flirting on facebook

Flirting on Facebook


Grown-ups are supposed to know the difference between make believe and reality – but when it comes to sex and love on Facebook, the lines get blurry sometimes.

flirting on facebook
auremar / 123RF Photo

Over the last few years, thanks to Facebook, I’ve been contacted by boyfriends from my distant past. It’s startling when it happens, because prior to social media, chances were good that the high school boyfriend you seduced when your parents were on a weekend vacation, or the Italian lover that made you temporarily insane, would remain safely tucked away as memories — not pop-up on your computer screen to remind you of awkward behavior that happened 20, even 30 years ago.

Still, once the initial time-travel whiplash has subsided and I’m breathing normally again, re-connecting with them has provided a good opportunity to connect the dots between who I was then with the person I am now. But recently, it was me who initiated a re-connection, finding a past “him” by searching on Facebook. Now why this guy suddenly inspired a name search is beyond me because I hadn’t thought of him in decades: curiosity, a boring afternoon, a way to avoid finishing the work that was piled up on my desk?

So I typed in his name and up he came. From what I could tell from my initial peek at his profile, he was living on a ranch in Colorado, wasn’t married, and there was no sign of a girlfriend. I sent a friend request without a whole lot of expectation of acceptance.

Why? Because the last time I saw him it was to give him the big kiss-off. This man, who had been a loyal, fun, generous and exciting boyfriend when I was in my early 20s, was unceremoniously dumped after about year and a half of dating — without explanation. And now he was getting a friend request some 30 years later?

I remember the night it happened. He came to my house with a baby bunny he’d found and had it cradled in his arms. Instead of inspiring feelings of tenderness, I felt imposed upon, pressured to commit, overwhelmed, manipulated, and so I sent him on his way, forever, never to be heard from again — until now.

A few days after sending it, my Facebook friend request was accepted. I messaged to confirm it was really him. It was. Looking at his profile again, I could see there was an apparent girlfriend in the picture and I had a moment of clarity. What was I doing trying to shoehorn my way into his present after being tucked away and forgotten in his distant past?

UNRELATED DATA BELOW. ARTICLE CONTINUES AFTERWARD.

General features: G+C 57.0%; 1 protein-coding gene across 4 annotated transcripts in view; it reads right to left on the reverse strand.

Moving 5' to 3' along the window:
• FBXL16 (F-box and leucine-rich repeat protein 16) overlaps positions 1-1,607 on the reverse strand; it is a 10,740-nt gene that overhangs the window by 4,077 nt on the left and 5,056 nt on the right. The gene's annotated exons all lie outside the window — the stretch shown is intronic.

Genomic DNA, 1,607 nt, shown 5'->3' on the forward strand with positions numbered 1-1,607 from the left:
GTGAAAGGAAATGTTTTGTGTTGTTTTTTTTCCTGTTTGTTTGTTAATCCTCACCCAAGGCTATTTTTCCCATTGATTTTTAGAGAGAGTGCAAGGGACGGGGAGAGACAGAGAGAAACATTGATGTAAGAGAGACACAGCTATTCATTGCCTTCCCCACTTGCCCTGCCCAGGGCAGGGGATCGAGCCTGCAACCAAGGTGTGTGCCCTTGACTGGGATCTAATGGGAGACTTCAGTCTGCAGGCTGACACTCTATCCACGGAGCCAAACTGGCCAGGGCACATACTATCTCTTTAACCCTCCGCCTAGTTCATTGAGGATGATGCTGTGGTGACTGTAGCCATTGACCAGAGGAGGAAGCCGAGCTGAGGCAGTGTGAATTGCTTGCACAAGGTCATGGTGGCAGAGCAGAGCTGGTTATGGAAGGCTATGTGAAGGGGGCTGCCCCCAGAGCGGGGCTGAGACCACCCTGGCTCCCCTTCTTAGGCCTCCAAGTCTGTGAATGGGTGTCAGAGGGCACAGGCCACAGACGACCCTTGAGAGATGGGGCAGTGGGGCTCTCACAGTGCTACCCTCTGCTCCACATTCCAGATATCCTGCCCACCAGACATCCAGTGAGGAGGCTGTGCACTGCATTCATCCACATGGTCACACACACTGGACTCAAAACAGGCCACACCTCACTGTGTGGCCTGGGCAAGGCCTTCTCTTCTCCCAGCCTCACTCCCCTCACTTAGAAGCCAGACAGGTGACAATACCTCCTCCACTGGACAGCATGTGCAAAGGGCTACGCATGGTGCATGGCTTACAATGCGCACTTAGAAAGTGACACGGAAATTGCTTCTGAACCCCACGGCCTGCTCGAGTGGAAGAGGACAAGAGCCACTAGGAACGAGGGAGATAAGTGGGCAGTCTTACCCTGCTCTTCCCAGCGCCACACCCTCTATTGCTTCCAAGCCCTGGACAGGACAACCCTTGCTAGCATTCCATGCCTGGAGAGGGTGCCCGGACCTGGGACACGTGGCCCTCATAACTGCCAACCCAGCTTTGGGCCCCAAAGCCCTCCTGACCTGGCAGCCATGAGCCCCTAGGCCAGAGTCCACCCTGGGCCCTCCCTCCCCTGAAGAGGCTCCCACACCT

I remembered how disconcerting it was when others contacted me the same way and also realized that my motivation needed closer examination. Yep, I’d opened a Pandora’s Box and needed to make a grown-up decision to close it again — but the right way — not like before.

That left one “high road” alternative: make amends, long overdue. Seize an opportunity to apologize for how thoughtless and cold I’d been way back when…how selfish and inconsiderate of his feelings…to confess that I’d behaved like a jerk and was truly sorry for that now…and to wish him the best. Over and out — the end — the right way this time. And that’s what I did.

But then I got a response — “no worries” — and an invitation to call so we could catch up. So after opening a door that should have stayed closed, I didn’t know what to do next. Maybe I’m just being a drama queen because when old boyfriends contacted me, nothing came of it. Why should this be different just because it was me who contacted him?

I’ll tell you why: because aside from having a significant other in his life who wouldn’t appreciate my sudden appearance, he was, for sure, a man I would have married had I not been so intent on pursuing a life without the encumbrance of a long-term committed relationship. That’s what makes it scary. Had I not been of such a singular mindset, this would have been the one.

So I returned to his Facebook profile to see if it would somehow indicate what I should do next. I found a photo of him with his girlfriend. She was “tagged” so I found her profile page (her profile photo was of them together) and other photos of him, without the rakish cowboy hat. I saw that he was an old man now. His hair, what was left, was completely white. What happened to the dashing 25-year-old with the bronzed swimmer’s body that swam naked with me in the Caribbean?

Reality trumped fantasy. No need for further romantic daydreams. It was like when the lights come on after last call. I realized he wasn’t “the one” after all – not any more now than he was back then. And furthermore, he was “the one” for someone else.

Ah Facebook, with your potential to inspire romantic daydreams that could spin life in a different direction. Thanks for the reminder that fantasy, especially the romantic kind, is usually far more intriguing than reality and memories are best when left as such.

Copyright © Kim Calvert/2016 Singular Communications, LLC.

Kim Calvert
Kim Calvert is the editor of 
Singular magazine and the founder of the SingularCity social networking community. An outspoken champion of people who are living their lives as a “me” instead of a “we,” Kim oversees the creative direction and editorial content of the magazine and online social networking community. She secures contributors and is responsible for maintaining the fun, upbeat, inspirational and often-humorous tone of Singular, a lifestyle guide for successful single living.

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